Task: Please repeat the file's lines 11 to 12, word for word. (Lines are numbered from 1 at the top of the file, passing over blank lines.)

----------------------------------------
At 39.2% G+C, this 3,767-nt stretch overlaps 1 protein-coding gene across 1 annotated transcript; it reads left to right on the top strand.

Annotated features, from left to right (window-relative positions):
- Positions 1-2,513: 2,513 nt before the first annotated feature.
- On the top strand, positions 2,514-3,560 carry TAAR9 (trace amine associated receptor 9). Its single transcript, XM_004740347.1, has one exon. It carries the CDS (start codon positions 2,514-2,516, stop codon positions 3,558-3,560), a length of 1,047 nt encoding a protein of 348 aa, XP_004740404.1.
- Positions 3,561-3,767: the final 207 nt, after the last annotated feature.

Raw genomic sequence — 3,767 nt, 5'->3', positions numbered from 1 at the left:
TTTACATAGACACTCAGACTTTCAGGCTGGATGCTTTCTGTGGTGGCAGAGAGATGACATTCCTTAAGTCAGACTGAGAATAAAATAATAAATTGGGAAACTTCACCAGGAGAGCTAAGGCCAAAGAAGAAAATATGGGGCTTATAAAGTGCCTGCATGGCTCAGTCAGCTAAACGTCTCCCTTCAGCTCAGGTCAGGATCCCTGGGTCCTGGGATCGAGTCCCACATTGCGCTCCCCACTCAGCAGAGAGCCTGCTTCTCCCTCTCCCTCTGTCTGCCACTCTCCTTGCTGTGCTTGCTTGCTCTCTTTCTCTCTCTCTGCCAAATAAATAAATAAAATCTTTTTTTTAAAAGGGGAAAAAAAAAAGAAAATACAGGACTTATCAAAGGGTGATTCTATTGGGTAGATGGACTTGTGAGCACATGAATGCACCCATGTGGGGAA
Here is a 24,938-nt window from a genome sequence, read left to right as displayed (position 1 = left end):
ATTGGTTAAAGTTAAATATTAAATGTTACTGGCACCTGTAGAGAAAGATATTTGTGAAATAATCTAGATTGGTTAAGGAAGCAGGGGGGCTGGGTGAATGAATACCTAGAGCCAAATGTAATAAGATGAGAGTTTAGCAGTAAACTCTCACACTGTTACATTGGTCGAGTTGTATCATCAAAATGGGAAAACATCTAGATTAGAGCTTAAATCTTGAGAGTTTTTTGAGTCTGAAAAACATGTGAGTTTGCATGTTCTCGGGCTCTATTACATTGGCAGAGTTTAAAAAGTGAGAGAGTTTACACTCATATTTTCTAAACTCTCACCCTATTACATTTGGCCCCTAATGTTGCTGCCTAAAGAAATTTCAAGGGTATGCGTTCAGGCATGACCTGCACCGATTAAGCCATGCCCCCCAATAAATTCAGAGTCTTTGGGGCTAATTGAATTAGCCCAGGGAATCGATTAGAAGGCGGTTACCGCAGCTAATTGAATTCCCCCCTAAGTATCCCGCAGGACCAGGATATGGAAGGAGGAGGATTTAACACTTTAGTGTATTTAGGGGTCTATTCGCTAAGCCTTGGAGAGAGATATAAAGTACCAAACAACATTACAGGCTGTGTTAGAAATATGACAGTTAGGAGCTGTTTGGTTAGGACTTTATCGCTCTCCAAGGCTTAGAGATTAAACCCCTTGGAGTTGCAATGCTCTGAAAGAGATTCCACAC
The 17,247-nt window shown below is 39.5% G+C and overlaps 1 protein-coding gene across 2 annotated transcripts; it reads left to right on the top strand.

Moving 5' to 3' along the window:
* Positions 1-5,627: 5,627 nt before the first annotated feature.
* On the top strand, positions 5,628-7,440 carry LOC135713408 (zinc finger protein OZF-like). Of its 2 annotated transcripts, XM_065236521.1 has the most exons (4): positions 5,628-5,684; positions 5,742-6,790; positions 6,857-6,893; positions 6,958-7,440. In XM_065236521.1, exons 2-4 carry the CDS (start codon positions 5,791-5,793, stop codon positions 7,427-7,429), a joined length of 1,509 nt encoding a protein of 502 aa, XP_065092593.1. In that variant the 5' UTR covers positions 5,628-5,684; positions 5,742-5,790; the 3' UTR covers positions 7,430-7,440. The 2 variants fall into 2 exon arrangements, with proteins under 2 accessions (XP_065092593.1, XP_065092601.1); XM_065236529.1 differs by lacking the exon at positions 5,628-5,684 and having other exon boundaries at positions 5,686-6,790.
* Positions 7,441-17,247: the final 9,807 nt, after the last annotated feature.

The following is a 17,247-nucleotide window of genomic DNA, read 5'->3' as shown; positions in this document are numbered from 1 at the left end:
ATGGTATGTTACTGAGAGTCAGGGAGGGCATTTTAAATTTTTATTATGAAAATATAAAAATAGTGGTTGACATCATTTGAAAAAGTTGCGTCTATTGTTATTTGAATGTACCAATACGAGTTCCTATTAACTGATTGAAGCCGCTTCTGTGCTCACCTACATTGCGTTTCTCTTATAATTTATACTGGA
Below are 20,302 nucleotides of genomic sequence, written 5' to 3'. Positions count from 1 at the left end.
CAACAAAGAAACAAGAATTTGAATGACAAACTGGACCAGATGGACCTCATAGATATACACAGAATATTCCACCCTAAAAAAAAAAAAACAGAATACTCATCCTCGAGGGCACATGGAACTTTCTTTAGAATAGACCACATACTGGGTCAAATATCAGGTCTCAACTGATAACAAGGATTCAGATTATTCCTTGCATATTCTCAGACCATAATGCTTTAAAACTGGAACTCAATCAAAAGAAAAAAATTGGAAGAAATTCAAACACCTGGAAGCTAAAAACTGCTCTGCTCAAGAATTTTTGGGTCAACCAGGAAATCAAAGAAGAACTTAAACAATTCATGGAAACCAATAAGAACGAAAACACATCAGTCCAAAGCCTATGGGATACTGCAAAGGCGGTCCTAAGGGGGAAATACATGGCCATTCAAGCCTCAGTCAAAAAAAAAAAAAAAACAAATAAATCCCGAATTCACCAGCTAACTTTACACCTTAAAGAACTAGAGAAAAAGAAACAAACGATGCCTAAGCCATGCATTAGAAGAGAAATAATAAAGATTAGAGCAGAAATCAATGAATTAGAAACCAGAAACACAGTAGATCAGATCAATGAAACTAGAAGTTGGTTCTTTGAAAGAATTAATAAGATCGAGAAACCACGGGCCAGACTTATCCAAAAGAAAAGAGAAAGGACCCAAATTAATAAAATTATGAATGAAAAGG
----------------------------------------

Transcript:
Moving 5' to 3' along the window:
* Positions 1-5,627: 5,627 nt before the first annotated feature.